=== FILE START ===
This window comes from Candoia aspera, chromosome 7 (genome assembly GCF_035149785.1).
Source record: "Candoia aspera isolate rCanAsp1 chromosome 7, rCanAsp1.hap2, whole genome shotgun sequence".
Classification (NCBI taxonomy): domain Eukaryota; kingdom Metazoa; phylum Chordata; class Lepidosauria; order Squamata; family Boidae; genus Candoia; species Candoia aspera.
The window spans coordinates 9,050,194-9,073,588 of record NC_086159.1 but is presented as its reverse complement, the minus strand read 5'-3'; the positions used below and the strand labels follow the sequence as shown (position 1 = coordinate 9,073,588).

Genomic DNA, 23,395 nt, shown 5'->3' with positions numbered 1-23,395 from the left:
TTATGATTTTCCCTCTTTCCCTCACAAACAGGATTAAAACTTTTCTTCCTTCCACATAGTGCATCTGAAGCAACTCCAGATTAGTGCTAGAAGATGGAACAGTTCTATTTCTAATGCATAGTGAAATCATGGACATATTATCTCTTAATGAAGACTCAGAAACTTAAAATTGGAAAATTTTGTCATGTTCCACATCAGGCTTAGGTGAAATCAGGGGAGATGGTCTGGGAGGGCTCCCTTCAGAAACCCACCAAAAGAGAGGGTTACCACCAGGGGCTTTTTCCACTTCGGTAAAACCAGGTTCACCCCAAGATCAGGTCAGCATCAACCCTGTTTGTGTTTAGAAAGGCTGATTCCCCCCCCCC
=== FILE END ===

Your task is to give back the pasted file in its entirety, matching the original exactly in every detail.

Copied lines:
This window comes from Candoia aspera, chromosome 7 (genome assembly GCF_035149785.1).
Source record: "Candoia aspera isolate rCanAsp1 chromosome 7, rCanAsp1.hap2, whole genome shotgun sequence".
Classification (NCBI taxonomy): domain Eukaryota; kingdom Metazoa; phylum Chordata; class Lepidosauria; order Squamata; family Boidae; genus Candoia; species Candoia aspera.
The window spans coordinates 9,050,194-9,073,588 of record NC_086159.1 but is presented as its reverse complement, the minus strand read 5'-3'; the positions used below and the strand labels follow the sequence as shown (position 1 = coordinate 9,073,588).

Genomic DNA, 23,395 nt, shown 5'->3' with positions numbered 1-23,395 from the left:
TTATGATTTTCCCTCTTTCCCTCACAAACAGGATTAAAACTTTTCTTCCTTCCACATAGTGCATCTGAAGCAACTCCAGATTAGTGCTAGAAGATGGAACAGTTCTATTTCTAATGCATAGTGAAATCATGGACATATTATCTCTTAATGAAGACTCAGAAACTTAAAATTGGAAAATTTTGTCATGTTCCACATCAGGCTTAGGTGAAATCAGGGGAGATGGTCTGGGAGGGCTCCCTTCAGAAACCCACCAAAAGAGAGGGTTACCACCAGGGGCTTTTTCCACTTCGGTAAAACCAGGTTCACCCCAAGATCAGGTCAGCATCAACCCTGTTTGTGTTTAGAAAGGCTGATTCCCCCCCCCC